Top Stories

November 22, 2018


New lawsuit highlights how rapid growth of e-commerce affects rural communities

The rapid growth of e-commerce in the US has and consequent demand for logistics facilities has caused concern over the health implications of air pollution in smaller, rural areas where warehouse development is concentrated. The stream of heavy trucks coming to and from these large facilities has caused concern over the health implications of exposure to particulate pollution from diesel engines. In Southern California, one of the largest hubs for warehouses in the US, a new lawsuit filed by environmental law firm Earthjustice on behalf of the local Centre for Community Action and Environmental Justice, alleges that the review process for the project didn’t properly factor in air pollution and traffic impacts. Adrian Martinez, a staff attorney for Earthjustice, says “This will be…part of the shifting landscape of American consumerism. People often don’t think about, how does this package…get here. All along the way, there’s places where toxic pollution is essentially poisoning communities.” (Business & Human Rights; Curbed)


Nissan’s board removes Carlos Ghosn as chairman in wake of his arrest

The board of Nissan voted to remove Carlos Ghosn as its chairman today, three days after he was arrested and taken into custody on allegations that he drastically underreported his income to government regulators over a period of several years. The board’s decision removes Mr. Ghosn, one of the world’s most powerful car industry leaders, from his position at the helm of the company he led for 19 years. It is also the opening salvo in what is likely to be an extended power struggle between Nissan and its alliance partner Renault of France, which is Nissan’s largest shareholder. The arrest on Monday came after an internal Nissan inquiry that found Mr. Ghosn had underreported his compensation to the Japanese government for several years. He has yet to be charged with a crime. (New York Times)

Climate Change

Global carbon dioxide levels hit a new record in 2017, U.N. says

The amount of carbon dioxide in the atmosphere hit a new record last year with emissions showing no sign of slowing down, the U.N. World Meteorological Organization said today. The annual Greenhouse Gas Bulletin found CO2 levels of 405.5 parts per million in 2017, up from 403.3 ppm in 2016. The report dashed hopes for a slowdown in emissions of CO2 – the byproduct of burning fossil fuels that scientists say is the main cause of the greenhouse effect causing global warming. “The science is clear. Without rapid cuts in CO2 and other greenhouse gases, climate change will have increasingly destructive and irreversible impacts on life on Earth. The window of opportunity for action is almost closed,” WMO Secretary-General Petteri Taalas said in a statement. (Reuters)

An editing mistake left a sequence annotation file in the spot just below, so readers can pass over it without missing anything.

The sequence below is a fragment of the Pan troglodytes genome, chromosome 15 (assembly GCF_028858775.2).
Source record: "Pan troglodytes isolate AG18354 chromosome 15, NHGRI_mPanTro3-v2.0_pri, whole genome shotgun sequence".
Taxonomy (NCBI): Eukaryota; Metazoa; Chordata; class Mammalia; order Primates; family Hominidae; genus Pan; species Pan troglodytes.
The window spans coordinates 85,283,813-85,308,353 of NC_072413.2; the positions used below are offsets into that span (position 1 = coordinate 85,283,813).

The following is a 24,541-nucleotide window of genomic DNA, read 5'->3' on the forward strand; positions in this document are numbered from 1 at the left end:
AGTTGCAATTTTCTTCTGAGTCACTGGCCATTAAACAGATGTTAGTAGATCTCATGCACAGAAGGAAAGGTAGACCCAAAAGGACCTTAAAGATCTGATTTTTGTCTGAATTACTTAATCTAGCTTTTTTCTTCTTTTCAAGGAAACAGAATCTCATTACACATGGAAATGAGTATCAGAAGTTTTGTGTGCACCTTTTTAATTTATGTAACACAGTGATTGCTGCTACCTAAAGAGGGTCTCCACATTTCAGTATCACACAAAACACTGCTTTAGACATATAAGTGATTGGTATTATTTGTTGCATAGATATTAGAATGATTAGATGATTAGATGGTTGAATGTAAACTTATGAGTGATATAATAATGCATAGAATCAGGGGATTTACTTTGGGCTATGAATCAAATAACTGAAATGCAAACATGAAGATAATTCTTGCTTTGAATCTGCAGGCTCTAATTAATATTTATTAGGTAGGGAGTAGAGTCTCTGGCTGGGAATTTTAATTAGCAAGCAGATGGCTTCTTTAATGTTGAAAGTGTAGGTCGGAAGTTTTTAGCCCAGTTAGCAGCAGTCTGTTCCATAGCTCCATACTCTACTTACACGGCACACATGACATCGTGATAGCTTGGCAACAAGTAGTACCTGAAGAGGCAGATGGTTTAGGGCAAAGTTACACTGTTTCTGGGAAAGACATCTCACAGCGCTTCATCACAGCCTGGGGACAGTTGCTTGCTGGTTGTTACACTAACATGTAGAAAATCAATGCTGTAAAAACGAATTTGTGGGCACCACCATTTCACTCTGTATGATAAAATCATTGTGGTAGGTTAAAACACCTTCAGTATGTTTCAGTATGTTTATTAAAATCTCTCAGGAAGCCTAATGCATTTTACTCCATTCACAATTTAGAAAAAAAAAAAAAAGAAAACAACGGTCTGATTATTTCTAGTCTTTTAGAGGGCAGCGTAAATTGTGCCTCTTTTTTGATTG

Tax ‘virgin packaging’ to tackle plastics crisis, says report

The UK government should introduce a new tax on virgin packaging to revolutionise the recycling system in the country and tackle the plastics crisis, according to a new report. The study, presented to MPs and industry figures at Westminster on Tuesday evening, calls on ministers to impose a fee on packaging materials and offer a rebate for those products that use more recycled material. The WWF and the Resource Association, which commissioned environment consultancy Eunomia to produce the report, said the proposals would transform the UK’s broken recycling system – and drastically reduce the demand for raw materials, including fossil fuels. The new report follows an announcement in October that the government is launching a consultation on the introduction of a tax on all plastic packaging with a recycled content of less than 30 percent. (Guardian)

Sustainable Investment

Swiss consultancies rank managers on sustainable investing ‘brands’

Many European asset managers commit to responsible investment but do not actively incorporate this into how they convey their identity, according to two Swiss brand consultancies. Brand Affairs and H-Ideas – which advise companies on branding and marketing – analysed 239 European investment groups ranked in IPE’s Top 400 Asset Managers to evaluate whether management companies’ “good intent” was also communicated through their brands. The companies collated the data in the ‘H&K Responsible Investment Brand Index’. More than three-quarters (184) of the managers analysed formally committed as responsible investors, but most of these (147) “miss the opportunity to share their approach and actively incorporate it into their brand”, according to the index report. Only 13 companies had a clearly articulated purpose, of which only three “truly connect to a greater societal impact”: Hermes Investment Management, AXA Investment Management and Swedbank Asset Management. (IPE)


Image source: shopping by Matt Madd on FlickrCC BY 2.0.